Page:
During my show on the first floor I could see between the audience a man who was alone in a table, but was very happy and enjoying the show. In the end I went to change to perform in the second floor, and when I was going up the stairs I found this man and he told me: “You did an amazing show! You are great! Good Job!”. So I replied him in english: “Thank you!”. Completed my shows I was in the dressing room preparing myself to go home when my phone rang… Mohamed told me that it was people from Argentina who wanted to see me. I left the dressing room and I found this “supposed American” who was actually from Cordoba, Argentina. He thought all the time I am Egyptian and I never imagined that he was Argentinian. This happened to me very often with groups from Argentina and Latin America. The last group of Argentina it was a group of women who also took me by Egyptian but one of the waiters when he knew these ladies were from Argentina he told them that I was from there too. So again the phone and they came to the dressing room to say hello! One of them told me: “When we heard your nationality we needed to talk to you! We thought that it would be nice for you to talk with people from your land!”.
Is indeed beautiful for me to find people from Latin America or Spain because they speak my language, and if they are from Argentina I feel like I know them from always.
My show is divided in two parts. The first is my entry and I choose a song for the occasion, depending on if there is a wedding or a special group or… why not? Any suggestions from the audience. The second is a tableaux (Saidi, Scandarani, Baladi…) and that is when I get close to the people. That day, during my second part I saw a covered woman looked at me in a very unfriendly way. But as usual I didn’t pay attention, perhaps I understand the reason of this kind of attitudes, as some Egyptian women are so jealous, but I don’t put my energy into that. When I wanted to leave the stage to go to the tables the heel of my shoe or having stepped wrong or that bloody slit between wood and carpet or whatever… well, I was on the floor.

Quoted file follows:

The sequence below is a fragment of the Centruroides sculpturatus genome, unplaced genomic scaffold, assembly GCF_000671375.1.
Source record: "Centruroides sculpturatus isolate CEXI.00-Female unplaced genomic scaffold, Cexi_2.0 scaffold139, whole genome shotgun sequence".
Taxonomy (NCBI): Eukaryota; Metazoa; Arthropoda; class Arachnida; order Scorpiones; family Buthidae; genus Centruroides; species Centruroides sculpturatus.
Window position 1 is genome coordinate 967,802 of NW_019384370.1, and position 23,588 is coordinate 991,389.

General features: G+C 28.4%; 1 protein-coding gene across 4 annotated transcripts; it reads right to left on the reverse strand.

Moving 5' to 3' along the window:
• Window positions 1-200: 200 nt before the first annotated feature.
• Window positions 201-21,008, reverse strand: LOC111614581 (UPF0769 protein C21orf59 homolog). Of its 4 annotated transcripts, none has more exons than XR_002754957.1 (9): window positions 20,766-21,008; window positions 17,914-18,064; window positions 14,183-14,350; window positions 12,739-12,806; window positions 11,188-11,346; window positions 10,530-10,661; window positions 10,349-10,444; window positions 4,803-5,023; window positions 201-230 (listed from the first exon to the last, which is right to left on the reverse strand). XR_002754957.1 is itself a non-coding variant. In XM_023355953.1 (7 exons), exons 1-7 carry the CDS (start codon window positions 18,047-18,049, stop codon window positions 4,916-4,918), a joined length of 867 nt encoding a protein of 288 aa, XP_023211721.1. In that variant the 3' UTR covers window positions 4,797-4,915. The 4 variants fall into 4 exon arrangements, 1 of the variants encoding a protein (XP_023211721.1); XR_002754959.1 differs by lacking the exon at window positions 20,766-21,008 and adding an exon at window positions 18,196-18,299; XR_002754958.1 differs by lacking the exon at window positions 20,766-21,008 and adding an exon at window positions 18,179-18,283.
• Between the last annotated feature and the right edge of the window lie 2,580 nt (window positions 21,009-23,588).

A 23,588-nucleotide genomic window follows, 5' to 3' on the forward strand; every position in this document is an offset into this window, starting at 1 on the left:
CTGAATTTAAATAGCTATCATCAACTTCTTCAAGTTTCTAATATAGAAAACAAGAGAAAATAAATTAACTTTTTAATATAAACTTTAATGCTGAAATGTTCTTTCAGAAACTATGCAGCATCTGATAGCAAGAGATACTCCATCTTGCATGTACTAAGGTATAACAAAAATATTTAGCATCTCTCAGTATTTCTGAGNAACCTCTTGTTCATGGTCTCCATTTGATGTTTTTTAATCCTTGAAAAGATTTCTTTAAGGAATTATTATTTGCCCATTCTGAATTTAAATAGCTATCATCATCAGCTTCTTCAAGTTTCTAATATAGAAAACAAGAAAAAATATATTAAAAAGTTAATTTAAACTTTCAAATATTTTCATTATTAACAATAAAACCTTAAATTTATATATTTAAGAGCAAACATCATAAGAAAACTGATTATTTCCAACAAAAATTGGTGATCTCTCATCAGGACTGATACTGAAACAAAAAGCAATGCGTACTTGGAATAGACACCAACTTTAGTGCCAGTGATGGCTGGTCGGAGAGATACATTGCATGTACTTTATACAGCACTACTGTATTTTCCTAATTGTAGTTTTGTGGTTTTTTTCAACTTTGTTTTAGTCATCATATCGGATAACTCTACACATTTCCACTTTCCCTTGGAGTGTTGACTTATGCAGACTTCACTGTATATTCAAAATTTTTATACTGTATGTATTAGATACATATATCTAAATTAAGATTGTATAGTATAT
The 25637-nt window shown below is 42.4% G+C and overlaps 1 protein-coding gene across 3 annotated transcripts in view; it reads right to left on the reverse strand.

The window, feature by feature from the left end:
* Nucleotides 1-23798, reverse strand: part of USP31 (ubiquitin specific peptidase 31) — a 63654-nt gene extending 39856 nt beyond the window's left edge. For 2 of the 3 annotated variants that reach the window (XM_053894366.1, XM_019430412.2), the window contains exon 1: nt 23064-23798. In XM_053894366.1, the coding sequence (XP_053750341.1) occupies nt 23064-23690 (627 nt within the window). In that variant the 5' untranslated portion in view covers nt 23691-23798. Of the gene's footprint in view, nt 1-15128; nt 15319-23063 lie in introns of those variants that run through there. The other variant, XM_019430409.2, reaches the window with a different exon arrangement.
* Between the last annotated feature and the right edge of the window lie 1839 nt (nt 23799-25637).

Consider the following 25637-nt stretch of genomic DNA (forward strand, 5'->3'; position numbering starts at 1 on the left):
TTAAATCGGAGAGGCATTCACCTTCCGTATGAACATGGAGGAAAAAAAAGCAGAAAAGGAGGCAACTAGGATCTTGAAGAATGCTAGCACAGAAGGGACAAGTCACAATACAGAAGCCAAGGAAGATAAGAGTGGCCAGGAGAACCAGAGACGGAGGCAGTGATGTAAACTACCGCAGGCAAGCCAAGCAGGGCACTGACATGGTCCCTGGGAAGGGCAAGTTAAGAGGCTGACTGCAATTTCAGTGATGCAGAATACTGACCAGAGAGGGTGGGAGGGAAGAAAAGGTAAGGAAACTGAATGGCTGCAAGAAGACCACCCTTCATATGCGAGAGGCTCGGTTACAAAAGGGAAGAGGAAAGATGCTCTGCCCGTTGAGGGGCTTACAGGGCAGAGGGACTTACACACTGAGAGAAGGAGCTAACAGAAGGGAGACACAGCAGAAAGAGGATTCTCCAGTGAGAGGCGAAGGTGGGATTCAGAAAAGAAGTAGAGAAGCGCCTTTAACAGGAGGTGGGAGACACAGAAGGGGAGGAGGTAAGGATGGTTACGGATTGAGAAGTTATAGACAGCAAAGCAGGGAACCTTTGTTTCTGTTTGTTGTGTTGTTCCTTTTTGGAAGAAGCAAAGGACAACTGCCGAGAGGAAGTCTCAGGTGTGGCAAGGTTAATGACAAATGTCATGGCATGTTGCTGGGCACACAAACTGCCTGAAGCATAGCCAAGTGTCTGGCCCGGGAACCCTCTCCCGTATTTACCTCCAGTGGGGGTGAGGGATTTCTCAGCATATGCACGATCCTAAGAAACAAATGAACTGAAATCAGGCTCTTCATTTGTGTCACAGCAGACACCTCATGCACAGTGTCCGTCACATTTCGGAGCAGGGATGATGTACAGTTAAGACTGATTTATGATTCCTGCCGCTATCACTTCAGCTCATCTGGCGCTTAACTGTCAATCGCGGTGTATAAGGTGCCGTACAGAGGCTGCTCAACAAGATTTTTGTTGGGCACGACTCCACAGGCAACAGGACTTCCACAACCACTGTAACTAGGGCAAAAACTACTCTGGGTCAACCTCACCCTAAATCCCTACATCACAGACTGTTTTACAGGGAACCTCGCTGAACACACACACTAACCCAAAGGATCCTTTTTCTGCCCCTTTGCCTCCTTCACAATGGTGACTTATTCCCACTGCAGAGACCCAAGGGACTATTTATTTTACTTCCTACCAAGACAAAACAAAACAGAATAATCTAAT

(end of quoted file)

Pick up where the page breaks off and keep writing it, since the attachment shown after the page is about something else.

Me, who had wondered so much about how embarrassing would be the moment when an artist fall. I was horrified when by chance I saw some dancer’s fall and I suffered it as if it was my own! Me? Well, I was sure that “The fall” it wasn’t something you can escape for so long… you are on a stage, your are exposed… it can happen. Easy to say… but when this idea was on my mind before this day I was like: “Oh no God! No please!”. So, I was there, on the floor, asking myself many things… Although my fall was not a big fall for me the result it was the same: “I was on the floor” period!
When I looked up as I stood I saw this woman filming me with her cell phone with a smile from “ear to ear” but her smile far from discourage me gave me strength and made me smile. My musicians were worried looking to me and waiting for me to say something to them… I smiled to them. Some people from the audience didn’t realized about what happened , some other yes and they asked me if I was fine and I replied: “yes!” With a big smile.
I finished my show with a Baladi and an amazing Solo Tabla. The fall It wasn’t THAT terrible anyway and to my surprise I felt “cool as a cucumber”.
The important thing is to getting up: The show must go on!